Sarah Palin stated again, most recently in her interview yesterday by ABC’s Charlie Gibson, that she has foreign policy experience because as governor of Alaska she has been in charge of that state’s National Guard, and because Alaska is, doggone it, “right next” to Russia.
This made me feel pretty good, because it made me realize that I have a whole lot of skills and experience which I hadn’t really appreciated before and that I could perhaps use that to get myself out of this freelance journalism profession, which is not all that great from a financial perspective.
I, for instance, live very close to the garage where my mechanic works (I mean, I drive past the place every day and even buy my gas there), so I’m ready to be a car mechanic (I can’t tell you how many cars I’ve seen being gone over there, and have even sometimes watched a bit as my own vehicles were up on the lift). I also live literally across the street from a large forest, which qualifies me to be a number of things—forest ranger, lumberjack, and perhaps naturalist.
I’ve also been to the doctor many times, so maybe I should hang a shingle and open up a medical practice. I swear I’ve got all those exam questions by memory at this point, and they’ve got nurses to do the stuff with the arm cuff and the stethoscope.
Of course, the real money these days is in law, and there I’ve really got it nailed. Not only do several lawyers live right in my neighborhood, but I’ve actually been in court and seen lawyers at work. For that matter, I even had a lawyer argue a case for me once, when I was being charged with trespassing at the Pentagon. He wasn’t successful at getting my fine and jail time dropped, but hey, you learn from other people’s failures, too. Furthermore, I actually wrote a book with a co-author who is a lawyer. With all that experience, I could certainly be an attorney.
Over the years, I’ve spent time at the seashore, and even went on a one-week ocean sailing trip, so you’d have to admit oceanography is almost in my blood. Or perhaps I could be a sea captain. I’m sure I could do at least as well as the captain of the Exxon Valdez tanker.
Come to think of it, back when I was 16, I hitchhiked up to Alaska with a friend and spent the summer thumbing around the state, so I know that place like the back of my hand, which means if Sarah Palin gets elected and goes to Washington, maybe I could be governor of Alaska. And then, as governor I’d be commander of a National Guard unit, so I’d be qualified to be a vice president, or, should the opportunity present itself, even president of the United States. Actually, I’d be maybe more experienced than Palin for the job, because I grew up in Connecticut, and thanks to the small size of the states in my native New England, have actually been living closer to a foreign country—Canada—than she, living in Wasilla, has been living to Russia. In other words, when you think of it, my foreign policy experience is much greater than hers. Besides, I’ve actually visited Canada a few times, which really boosts my experience in international affairs.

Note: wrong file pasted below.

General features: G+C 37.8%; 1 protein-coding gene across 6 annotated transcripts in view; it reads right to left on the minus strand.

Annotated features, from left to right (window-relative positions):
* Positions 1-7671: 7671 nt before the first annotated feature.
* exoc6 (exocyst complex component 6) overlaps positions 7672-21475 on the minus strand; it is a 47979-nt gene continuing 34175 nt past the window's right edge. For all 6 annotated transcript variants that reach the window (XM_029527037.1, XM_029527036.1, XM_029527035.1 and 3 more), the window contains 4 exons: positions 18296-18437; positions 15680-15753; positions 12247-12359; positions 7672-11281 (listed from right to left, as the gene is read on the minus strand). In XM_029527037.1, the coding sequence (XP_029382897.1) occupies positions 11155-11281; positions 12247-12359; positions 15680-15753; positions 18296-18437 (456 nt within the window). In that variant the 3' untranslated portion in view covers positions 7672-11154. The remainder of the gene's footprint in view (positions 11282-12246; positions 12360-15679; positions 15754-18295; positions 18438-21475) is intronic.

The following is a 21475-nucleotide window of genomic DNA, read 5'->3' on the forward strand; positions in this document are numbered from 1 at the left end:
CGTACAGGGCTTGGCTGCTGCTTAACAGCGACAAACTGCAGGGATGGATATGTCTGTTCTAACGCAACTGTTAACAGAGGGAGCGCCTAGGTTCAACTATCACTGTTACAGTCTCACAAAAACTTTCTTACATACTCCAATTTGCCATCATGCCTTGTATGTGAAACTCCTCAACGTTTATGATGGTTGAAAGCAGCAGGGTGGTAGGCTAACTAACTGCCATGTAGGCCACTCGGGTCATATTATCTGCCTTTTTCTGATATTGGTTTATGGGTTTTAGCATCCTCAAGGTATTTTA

I know some people think that jumping into jobs like president or vice president of the United States based upon what they might perceive as limited experience is presumptuous, but that’s because they aren’t being fair and open-minded. And I’ll admit that it’s hard, with relatively limited experience, to expect someone like Palin or me to measure up to the standard of someone like our current vice president, Dick Cheney, who came to his position after having served previously as presidential chief of staff, as secretary of defense, and as a member of Congress. I mean, that’s real experience, and it shows in the fine job he’s done as VP.
But we shouldn’t let examples like Cheney, or Donald Rumsfeld, another guy who took an important government post—in his case Secretary of Defense—after having considerable prior experience—make us obsess about experience. I mean, look at our current president. George W. Bush got elected in 2000, when his experience consisted of just two terms as governor of Texas, a state where the governor has a largely ceremonial role and most of the real work of government is handled by the legislature, and look what a great job he did in the White House! Furthermore, his only military experience was as a pilot in a Texas National Guard unit, most of which tour of duty he missed because he decided to work on his father’s failed election campaign instead, and because he didn’t want to take any drug tests, and look what a fine job he’s done as commander in chief.
This should all make Americans lighten up and be less snooty and judgemental about what they demand in terms of experience in presidential and vice presidential candidates. Palin in my view has proved her qualifications for the job. Yesterday she sent her young son off to battle in Iraq to fight against "the enemies who planned and carried out and rejoiced in the deaths of thousands of Americans" on 9-11 seven years ago. What better evidence do we need of this woman's solid grasp of foreign affairs, history and combat?
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